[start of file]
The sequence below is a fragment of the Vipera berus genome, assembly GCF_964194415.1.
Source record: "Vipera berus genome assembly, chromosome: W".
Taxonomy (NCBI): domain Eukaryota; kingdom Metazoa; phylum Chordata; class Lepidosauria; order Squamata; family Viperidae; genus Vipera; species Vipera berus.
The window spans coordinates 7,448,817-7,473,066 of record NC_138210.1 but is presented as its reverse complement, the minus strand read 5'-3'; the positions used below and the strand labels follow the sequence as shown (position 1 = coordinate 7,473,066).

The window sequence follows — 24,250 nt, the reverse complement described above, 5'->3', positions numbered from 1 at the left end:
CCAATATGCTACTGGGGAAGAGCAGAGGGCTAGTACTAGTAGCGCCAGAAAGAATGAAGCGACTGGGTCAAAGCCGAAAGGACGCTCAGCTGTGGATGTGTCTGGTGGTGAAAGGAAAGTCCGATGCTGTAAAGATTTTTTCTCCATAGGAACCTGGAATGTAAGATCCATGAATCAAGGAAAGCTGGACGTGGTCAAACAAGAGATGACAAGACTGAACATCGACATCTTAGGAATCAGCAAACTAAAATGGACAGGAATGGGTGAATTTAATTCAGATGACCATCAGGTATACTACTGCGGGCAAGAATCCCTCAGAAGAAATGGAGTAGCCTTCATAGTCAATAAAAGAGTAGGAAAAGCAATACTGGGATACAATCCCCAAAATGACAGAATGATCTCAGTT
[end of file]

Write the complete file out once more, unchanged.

The sequence below is a fragment of the Vipera berus genome, assembly GCF_964194415.1.
Source record: "Vipera berus genome assembly, chromosome: W".
Taxonomy (NCBI): domain Eukaryota; kingdom Metazoa; phylum Chordata; class Lepidosauria; order Squamata; family Viperidae; genus Vipera; species Vipera berus.
The window spans coordinates 7,448,817-7,473,066 of record NC_138210.1 but is presented as its reverse complement, the minus strand read 5'-3'; the positions used below and the strand labels follow the sequence as shown (position 1 = coordinate 7,473,066).

The window sequence follows — 24,250 nt, the reverse complement described above, 5'->3', positions numbered from 1 at the left end:
CCAATATGCTACTGGGGAAGAGCAGAGGGCTAGTACTAGTAGCGCCAGAAAGAATGAAGCGACTGGGTCAAAGCCGAAAGGACGCTCAGCTGTGGATGTGTCTGGTGGTGAAAGGAAAGTCCGATGCTGTAAAGATTTTTTCTCCATAGGAACCTGGAATGTAAGATCCATGAATCAAGGAAAGCTGGACGTGGTCAAACAAGAGATGACAAGACTGAACATCGACATCTTAGGAATCAGCAAACTAAAATGGACAGGAATGGGTGAATTTAATTCAGATGACCATCAGGTATACTACTGCGGGCAAGAATCCCTCAGAAGAAATGGAGTAGCCTTCATAGTCAATAAAAGAGTAGGAAAAGCAATACTGGGATACAATCCCCAAAATGACAGAATGATCTCAGTT